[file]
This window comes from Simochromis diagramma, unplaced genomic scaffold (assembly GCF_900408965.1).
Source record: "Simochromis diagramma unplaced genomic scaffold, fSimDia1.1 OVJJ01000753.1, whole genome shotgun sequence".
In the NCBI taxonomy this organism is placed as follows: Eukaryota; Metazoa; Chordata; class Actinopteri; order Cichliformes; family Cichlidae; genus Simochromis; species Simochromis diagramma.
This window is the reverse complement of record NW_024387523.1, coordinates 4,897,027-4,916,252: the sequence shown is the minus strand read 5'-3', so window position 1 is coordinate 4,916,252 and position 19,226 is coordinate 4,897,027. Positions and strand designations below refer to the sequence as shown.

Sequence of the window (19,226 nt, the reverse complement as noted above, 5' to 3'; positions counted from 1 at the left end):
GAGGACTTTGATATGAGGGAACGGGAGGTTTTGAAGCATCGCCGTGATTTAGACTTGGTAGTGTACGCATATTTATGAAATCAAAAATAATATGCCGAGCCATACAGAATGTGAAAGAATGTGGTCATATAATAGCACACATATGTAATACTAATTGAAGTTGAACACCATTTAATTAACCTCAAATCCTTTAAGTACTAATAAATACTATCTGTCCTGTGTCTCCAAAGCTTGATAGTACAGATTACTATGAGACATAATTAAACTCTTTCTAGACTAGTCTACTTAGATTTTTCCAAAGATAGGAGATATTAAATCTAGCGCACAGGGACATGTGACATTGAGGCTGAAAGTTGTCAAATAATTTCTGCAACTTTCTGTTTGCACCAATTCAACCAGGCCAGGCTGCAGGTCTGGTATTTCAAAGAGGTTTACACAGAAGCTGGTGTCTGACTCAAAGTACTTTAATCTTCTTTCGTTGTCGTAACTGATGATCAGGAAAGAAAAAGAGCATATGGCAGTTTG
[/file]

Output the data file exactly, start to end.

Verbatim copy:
This window comes from Simochromis diagramma, unplaced genomic scaffold (assembly GCF_900408965.1).
Source record: "Simochromis diagramma unplaced genomic scaffold, fSimDia1.1 OVJJ01000753.1, whole genome shotgun sequence".
In the NCBI taxonomy this organism is placed as follows: Eukaryota; Metazoa; Chordata; class Actinopteri; order Cichliformes; family Cichlidae; genus Simochromis; species Simochromis diagramma.
This window is the reverse complement of record NW_024387523.1, coordinates 4,897,027-4,916,252: the sequence shown is the minus strand read 5'-3', so window position 1 is coordinate 4,916,252 and position 19,226 is coordinate 4,897,027. Positions and strand designations below refer to the sequence as shown.

Sequence of the window (19,226 nt, the reverse complement as noted above, 5' to 3'; positions counted from 1 at the left end):
GAGGACTTTGATATGAGGGAACGGGAGGTTTTGAAGCATCGCCGTGATTTAGACTTGGTAGTGTACGCATATTTATGAAATCAAAAATAATATGCCGAGCCATACAGAATGTGAAAGAATGTGGTCATATAATAGCACACATATGTAATACTAATTGAAGTTGAACACCATTTAATTAACCTCAAATCCTTTAAGTACTAATAAATACTATCTGTCCTGTGTCTCCAAAGCTTGATAGTACAGATTACTATGAGACATAATTAAACTCTTTCTAGACTAGTCTACTTAGATTTTTCCAAAGATAGGAGATATTAAATCTAGCGCACAGGGACATGTGACATTGAGGCTGAAAGTTGTCAAATAATTTCTGCAACTTTCTGTTTGCACCAATTCAACCAGGCCAGGCTGCAGGTCTGGTATTTCAAAGAGGTTTACACAGAAGCTGGTGTCTGACTCAAAGTACTTTAATCTTCTTTCGTTGTCGTAACTGATGATCAGGAAAGAAAAAGAGCATATGGCAGTTTG